Identification of two mechanisms for current production in a biharmonic flashing electron ratchet

Bryan Lau, Ofer Kedem, Mark A. Ratner, Emily A. Weiss
  • June 2016, American Physical Society (APS)
  • DOI: 10.1103/physreve.93.062128

What is it about?

A theoretical study exploring the effect the shape of the applied potential has on the current obtained in an electron ratchet. Typically, both theory and experiments in the ratchet field use a simple sawtooth shape, either a piecewise linear (sharp sawtooth), or a biharmonic (sum of two sine waves) with a specific set of pre-factors. But how sensitive is the performance to the shape itself? What if instead of one asymmetric shape, we choose another, slightly different one? Here, we used quantum-mechanical simulations of an electron ratchet; we varied the shape of the potential, as well as the damping strength in the system. We identified two different ratcheting mechanisms, at low and high damping regimes, and found that the ratchet current is extremely sensitive to the shape of the potential – a small change of the shape can result in a nullification or even a reversal of the current. Current reversals are the most puzzling property of ratchet, and in this work we provided an intuitive explanation for one class of reversals .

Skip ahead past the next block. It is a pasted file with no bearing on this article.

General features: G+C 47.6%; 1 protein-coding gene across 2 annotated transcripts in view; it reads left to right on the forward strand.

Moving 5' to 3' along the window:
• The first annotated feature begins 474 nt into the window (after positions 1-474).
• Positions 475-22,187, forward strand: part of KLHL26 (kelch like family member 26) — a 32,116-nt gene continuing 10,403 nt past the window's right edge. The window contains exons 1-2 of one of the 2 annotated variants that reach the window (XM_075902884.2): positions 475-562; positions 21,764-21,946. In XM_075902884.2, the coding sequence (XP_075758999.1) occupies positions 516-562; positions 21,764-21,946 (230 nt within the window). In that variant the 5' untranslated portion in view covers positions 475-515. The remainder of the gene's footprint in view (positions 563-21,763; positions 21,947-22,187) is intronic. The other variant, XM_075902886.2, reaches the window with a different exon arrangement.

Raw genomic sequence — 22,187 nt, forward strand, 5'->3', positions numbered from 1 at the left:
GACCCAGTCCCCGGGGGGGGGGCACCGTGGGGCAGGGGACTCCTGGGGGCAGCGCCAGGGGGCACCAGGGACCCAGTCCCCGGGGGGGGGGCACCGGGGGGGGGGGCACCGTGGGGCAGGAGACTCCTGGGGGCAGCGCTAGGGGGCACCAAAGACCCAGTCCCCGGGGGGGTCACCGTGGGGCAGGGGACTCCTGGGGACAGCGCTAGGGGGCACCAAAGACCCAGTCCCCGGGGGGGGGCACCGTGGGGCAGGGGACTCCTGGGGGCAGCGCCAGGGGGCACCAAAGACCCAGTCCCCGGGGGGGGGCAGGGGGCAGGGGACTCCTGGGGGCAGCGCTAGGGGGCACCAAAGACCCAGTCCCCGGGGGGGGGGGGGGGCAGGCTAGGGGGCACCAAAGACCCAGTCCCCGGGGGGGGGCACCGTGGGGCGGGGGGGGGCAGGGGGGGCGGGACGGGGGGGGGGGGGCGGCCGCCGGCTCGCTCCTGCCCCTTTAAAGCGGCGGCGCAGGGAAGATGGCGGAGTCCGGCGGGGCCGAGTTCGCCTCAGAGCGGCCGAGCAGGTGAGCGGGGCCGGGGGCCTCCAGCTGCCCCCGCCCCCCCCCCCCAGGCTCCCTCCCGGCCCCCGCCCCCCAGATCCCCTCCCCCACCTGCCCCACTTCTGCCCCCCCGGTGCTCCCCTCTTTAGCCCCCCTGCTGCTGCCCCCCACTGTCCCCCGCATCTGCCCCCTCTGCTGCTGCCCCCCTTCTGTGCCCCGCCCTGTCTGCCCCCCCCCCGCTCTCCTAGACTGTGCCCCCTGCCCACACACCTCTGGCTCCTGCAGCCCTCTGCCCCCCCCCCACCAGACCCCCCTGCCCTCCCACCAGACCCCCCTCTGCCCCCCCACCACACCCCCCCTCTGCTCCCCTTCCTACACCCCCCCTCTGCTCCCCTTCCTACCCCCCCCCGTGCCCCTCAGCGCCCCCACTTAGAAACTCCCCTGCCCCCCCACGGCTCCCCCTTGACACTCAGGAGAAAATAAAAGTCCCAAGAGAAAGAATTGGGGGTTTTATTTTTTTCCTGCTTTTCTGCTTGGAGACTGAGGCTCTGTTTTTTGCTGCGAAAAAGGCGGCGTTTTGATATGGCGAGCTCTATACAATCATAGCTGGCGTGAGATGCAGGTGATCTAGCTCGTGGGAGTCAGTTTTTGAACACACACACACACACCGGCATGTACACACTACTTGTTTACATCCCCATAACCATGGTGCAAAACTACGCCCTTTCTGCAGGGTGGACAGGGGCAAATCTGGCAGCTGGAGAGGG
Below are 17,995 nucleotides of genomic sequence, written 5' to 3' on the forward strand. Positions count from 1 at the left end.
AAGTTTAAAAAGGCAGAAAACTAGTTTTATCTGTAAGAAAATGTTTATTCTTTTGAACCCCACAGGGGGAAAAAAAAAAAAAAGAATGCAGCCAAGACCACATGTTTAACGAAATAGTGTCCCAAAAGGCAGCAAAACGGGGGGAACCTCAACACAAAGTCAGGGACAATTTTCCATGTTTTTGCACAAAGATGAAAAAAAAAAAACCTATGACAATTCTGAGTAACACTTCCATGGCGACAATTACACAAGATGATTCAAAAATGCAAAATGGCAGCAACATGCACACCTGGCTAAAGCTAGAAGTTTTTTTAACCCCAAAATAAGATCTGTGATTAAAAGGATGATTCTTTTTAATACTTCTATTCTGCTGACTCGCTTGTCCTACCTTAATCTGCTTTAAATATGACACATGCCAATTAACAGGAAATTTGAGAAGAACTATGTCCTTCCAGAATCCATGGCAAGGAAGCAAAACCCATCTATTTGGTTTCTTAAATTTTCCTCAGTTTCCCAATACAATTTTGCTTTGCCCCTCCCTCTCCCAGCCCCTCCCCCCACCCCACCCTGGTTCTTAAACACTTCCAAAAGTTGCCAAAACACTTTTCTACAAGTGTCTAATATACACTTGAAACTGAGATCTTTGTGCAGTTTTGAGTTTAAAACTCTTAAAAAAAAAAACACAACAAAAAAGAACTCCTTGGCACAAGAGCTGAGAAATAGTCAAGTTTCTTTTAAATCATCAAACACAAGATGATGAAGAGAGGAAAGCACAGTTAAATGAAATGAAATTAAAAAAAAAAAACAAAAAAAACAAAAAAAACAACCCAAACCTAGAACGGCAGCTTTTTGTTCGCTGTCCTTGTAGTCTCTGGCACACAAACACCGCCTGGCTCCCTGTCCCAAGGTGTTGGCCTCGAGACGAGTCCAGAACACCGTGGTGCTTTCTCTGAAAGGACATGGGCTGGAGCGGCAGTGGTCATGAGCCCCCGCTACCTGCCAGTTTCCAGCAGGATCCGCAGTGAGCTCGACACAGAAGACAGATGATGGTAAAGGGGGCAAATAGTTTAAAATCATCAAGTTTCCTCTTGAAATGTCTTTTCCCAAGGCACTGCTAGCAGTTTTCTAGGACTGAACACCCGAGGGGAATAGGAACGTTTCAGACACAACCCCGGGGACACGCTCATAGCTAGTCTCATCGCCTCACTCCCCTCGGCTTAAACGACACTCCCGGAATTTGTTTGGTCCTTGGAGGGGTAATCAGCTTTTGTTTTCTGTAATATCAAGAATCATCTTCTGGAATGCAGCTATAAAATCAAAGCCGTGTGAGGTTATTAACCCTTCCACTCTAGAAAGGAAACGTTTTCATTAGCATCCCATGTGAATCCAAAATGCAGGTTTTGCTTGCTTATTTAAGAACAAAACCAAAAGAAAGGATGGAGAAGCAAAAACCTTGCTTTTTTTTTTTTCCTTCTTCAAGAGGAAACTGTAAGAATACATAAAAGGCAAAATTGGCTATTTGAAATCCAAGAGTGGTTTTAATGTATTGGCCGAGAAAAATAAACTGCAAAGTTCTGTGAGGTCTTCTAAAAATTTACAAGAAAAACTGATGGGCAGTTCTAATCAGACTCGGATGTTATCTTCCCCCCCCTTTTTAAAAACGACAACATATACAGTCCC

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The following have contributed to this page: Dr Ofer Kedem